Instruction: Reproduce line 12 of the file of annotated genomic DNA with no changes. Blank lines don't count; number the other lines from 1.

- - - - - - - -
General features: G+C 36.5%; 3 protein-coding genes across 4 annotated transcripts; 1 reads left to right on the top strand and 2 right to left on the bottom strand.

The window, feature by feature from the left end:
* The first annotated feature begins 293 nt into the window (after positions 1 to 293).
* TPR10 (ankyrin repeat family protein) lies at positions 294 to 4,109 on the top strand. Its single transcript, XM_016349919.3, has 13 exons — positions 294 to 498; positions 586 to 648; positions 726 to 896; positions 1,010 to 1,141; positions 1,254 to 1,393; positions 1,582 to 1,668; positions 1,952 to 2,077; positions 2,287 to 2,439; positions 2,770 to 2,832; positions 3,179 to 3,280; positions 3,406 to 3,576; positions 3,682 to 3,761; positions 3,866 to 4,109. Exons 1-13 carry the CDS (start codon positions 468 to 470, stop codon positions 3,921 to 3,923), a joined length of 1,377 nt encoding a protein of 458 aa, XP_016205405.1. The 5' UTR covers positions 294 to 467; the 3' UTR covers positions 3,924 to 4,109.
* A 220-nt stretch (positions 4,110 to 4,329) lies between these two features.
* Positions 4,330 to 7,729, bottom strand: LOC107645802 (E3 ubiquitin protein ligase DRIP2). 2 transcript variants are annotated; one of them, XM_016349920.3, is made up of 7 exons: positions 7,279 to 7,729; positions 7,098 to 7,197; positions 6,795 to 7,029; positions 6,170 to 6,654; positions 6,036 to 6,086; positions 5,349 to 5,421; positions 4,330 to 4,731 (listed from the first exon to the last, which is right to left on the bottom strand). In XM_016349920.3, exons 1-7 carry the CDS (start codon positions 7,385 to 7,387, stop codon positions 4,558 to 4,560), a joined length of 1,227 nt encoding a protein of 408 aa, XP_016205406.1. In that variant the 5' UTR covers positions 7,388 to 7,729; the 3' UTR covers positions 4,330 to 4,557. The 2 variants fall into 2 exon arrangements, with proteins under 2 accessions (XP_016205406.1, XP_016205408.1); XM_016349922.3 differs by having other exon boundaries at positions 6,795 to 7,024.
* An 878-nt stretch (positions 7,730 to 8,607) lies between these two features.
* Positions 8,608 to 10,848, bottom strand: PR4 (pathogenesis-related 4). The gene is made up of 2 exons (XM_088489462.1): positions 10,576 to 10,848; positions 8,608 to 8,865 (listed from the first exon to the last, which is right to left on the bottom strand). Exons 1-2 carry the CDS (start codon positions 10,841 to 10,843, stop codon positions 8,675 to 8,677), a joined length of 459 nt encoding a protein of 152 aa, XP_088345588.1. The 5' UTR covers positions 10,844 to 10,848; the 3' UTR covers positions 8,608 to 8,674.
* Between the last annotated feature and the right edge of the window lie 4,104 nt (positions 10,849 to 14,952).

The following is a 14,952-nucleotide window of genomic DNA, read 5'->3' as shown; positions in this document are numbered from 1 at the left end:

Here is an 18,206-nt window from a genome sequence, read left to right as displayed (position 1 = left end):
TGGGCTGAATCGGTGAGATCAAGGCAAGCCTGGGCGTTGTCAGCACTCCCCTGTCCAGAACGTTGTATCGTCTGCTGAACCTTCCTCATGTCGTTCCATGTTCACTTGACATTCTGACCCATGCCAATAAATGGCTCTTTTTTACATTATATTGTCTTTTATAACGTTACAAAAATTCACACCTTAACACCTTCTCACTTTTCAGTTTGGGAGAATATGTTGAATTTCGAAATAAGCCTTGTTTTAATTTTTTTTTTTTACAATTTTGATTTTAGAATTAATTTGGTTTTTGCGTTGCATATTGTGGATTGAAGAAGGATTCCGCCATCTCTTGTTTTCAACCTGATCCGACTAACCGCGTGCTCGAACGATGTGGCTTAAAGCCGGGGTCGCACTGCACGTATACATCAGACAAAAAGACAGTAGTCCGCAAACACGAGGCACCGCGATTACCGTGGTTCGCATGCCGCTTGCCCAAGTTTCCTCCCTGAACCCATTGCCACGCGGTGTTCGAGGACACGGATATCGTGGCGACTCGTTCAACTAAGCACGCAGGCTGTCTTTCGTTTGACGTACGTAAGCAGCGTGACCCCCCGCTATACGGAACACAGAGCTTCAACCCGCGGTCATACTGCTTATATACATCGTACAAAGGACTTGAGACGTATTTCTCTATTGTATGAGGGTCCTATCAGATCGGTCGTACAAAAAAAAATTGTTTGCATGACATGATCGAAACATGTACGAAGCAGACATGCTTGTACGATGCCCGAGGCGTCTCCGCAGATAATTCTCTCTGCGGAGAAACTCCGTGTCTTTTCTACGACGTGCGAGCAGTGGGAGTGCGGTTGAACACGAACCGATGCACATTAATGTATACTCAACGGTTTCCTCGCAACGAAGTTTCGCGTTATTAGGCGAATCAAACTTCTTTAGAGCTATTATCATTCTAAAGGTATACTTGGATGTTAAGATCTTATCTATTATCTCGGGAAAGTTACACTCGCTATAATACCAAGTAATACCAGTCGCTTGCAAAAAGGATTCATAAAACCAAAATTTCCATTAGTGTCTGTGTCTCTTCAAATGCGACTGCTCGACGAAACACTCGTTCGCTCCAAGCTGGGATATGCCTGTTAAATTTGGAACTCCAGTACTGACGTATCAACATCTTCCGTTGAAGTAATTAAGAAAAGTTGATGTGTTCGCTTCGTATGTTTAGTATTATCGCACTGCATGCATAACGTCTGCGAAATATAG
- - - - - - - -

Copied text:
TGGGCTGAATCGGTGAGATCAAGGCAAGCCTGGGCGTTGTCAGCACTCCCCTGTCCAGAACGTTGTATCGTCTGCTGAACCTTCCTCATGTCGTTCCATGTTCACTTGACATTCTGACCCATGCCAATAAATGGCTCTTTTTTACATTATATTGTCTTTTATAACGTTACAAAAATTCACACCTTAACACCTTCTCACTTTTCAGTTTGGGAGAATATGTTGAATTTCGAAATAAGCCTTGTTTTAATTTTTTTTTTTTACAATTTTGATTTTAGAATTAATTTGGTTTTTGCGTTGCATATTGTGGATTGAAGAAGGATTCCGCCATCTCTTGTTTTCAACCTGATCCGACTAACCGCGTGCTCGAACGATGTGGCTTAAAGCCGGGGTCGCACTGCACGTATACATCAGACAAAAAGACAGTAGTCCGCAAACACGAGGCACCGCGATTACCGTGGTTCGCATGCCGCTTGCCCAAGTTTCCTCCCTGAACCCATTGCCACGCGGTGTTCGAGGACACGGATATCGTGGCGACTCGTTCAACTAAGCACGCAGGCTGTCTTTCGTTTGACGTACGTAAGCAGCGTGACCCCCCGCTATACGGAACACAGAGCTTCAACCCGCGGTCATACTGCTTATATACATCGTACAAAGGACTTGAGACGTATTTCTCTATTGTATGAGGGTCCTATCAGATCGGTCGTACAAAAAAAAATTGTTTGCATGACATGATCGAAACATGTACGAAGCAGACATGCTTGTACGATGCCCGAGGCGTCTCCGCAGATAATTCTCTCTGCGGAGAAACTCCGTGTCTTTTCTACGACGTGCGAGCAGTGGGAGTGCGGTTGAACACGAACCGATGCACATTAATGTATACTCAACGGTTTCCTCGCAACGAAGTTTCGCGTTATTAGGCGAATCAAACTTCTTTAGAGCTATTATCATTCTAAAGGTATACTTGGATGTTAAGATCTTATCTATTATCTCGGGAAAGTTACACTCGCTATAATACCAAGTAATACCAGTCGCTTGCAAAAAGGATTCATAAAACCAAAATTTCCATTAGTGTCTGTGTCTCTTCAAATGCGACTGCTCGACGAAACACTCGTTCGCTCCAAGCTGGGATATGCCTGTTAAATTTGGAACTCCAGTACTGACGTATCAACATCTTCCGTTGAAGTAATTAAGAAAAGTTGATGTGTTCGCTTCGTATGTTTAGTATTATCGCACTGCATGCATAACGTCTGCGAAATATAG